When we saw the same people paddling in the other direction as the ice melted in May, we were always struck by how marvelous they looked. It was as if they had spent the winter at some health spa. Everybody was in robust health. Their spirits were high and they laughed at every opportunity.
These people hadn't just survived the Canadian winter; they had thrived.
It occurs to me now that what we were seeing was a migration of people, one where they traveled to one place for the summer and the winter for another. It had been going on for thousands of years. Before there was the town of Red Lake, the Anishinaabe would come to big lakes like Red Lake to escape the summer bugs, catch fish, and trade. In the fall, they would head to smaller waters where they would harvest wild rice, hunt and trap.
By the end of the 1960s, that way of life stopped forever, unless that lone paddler was intent on reviving it.
Click to go back to our website
Click to see the latest on the blog

Monday, October 24, 2016

You know the Ciepliks were here when you see this

Debi Cesario



The Ciepliks were in camp this summer and once again found the big fish.
Everyone loves their YouTube videos too. A link to those can be found at the right under Favorites.
I gave a ride to a nice couple from another camp this summer and they surprised me by asking if the Cieplik girls were in camp that week because they hoped to meet them on the lake after reading about them and seeing their photos and videos on the blog.
Sure enough their paths crossed a couple of days later.
Brenda Cieplik and her sister Debi Cesario like to compete against Brenda's husband, Carl, and their son, Tommy. The title for biggest fish seems to flip from team to team each year. They cover a lot of water, make thousands of casts and catch and release a ton of big fish, including big walleye.
For more on this extraordinary fishing family, including their "secret" lure, do a search for Cieplik in the little search window at the top of the blog. Make sure you hit Older Posts at the bottom of each list because there are many entries and something to be learned from each.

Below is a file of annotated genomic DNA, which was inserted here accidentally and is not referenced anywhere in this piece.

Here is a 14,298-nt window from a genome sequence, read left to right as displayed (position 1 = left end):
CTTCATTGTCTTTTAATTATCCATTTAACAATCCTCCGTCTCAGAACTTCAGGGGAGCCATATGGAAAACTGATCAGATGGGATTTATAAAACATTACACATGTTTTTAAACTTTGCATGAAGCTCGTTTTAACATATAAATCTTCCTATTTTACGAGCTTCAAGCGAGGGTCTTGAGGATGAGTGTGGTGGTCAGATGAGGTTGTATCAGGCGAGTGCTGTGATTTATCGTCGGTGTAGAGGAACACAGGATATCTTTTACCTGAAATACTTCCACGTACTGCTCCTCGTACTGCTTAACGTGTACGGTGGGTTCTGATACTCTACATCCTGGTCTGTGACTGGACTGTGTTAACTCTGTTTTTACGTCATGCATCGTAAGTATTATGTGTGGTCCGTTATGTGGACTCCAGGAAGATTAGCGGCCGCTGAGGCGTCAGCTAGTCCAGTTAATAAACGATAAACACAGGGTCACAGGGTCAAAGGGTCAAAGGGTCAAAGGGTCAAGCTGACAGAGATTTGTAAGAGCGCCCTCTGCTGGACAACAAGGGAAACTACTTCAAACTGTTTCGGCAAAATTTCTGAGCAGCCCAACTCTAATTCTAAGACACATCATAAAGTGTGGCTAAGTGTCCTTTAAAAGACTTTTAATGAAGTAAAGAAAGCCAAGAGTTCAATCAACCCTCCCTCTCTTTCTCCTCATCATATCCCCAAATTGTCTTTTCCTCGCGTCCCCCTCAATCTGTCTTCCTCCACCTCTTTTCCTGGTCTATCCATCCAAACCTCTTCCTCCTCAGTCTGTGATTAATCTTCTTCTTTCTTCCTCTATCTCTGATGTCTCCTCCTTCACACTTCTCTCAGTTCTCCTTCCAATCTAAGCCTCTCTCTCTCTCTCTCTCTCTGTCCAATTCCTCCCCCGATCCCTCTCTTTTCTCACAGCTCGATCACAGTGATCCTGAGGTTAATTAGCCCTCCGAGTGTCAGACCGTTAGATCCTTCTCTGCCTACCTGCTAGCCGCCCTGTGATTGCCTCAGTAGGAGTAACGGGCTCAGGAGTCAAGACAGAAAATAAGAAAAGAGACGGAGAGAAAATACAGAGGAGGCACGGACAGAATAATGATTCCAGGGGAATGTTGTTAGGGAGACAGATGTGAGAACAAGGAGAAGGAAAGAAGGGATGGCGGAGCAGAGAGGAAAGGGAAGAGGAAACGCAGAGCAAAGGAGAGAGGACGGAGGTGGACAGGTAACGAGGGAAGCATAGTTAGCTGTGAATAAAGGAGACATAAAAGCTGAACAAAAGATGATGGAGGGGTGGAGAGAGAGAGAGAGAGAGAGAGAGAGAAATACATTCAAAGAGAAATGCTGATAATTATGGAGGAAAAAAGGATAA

Click to go back to our website
 Click to see the latest on the blog

Friday, October 21, 2016

The Alfred E. Neumans of the bird world

A grape-sized brain with no frontal lobe whatsoever
Smart as a partridge.
Did you ever hear that expression? No, never. In fact, "smart" and "partridge" don't even belong in the same sentence.
You do hear them referred to as feathered rockets, and that metaphor is fairly appropriate.
Like a rocket, partridge, aka ruffed grouse, "blast off." They leave the earth with a thunderous explosion of beating wings, usually right at your feet, the shock and sound of which must certainly have arrested some human hearts over the years. Also like rockets, partridge use up all of their fuel in short order and then rely on their stubby wings to make subtle course corrections.
It is this method of flight that gets the partridge into trouble here at camp. That, plus the fact that the partridge has a brain the size of a grape and, apparently, none of it composed of frontal lobe, the part which, in humans at least, would let them consider the consequences of their actions. It's as if they are perpetually stuck in a risky, adolescent stage of life.
They are also pretty fast fliers, reaching speeds of up to 50 mph before they exhaust their energy and go into a glide. That speed, and the fact they weigh about a pound, is more than enough force to do serious damage to windows and porch screens. If you remember your high school physics, f = ma.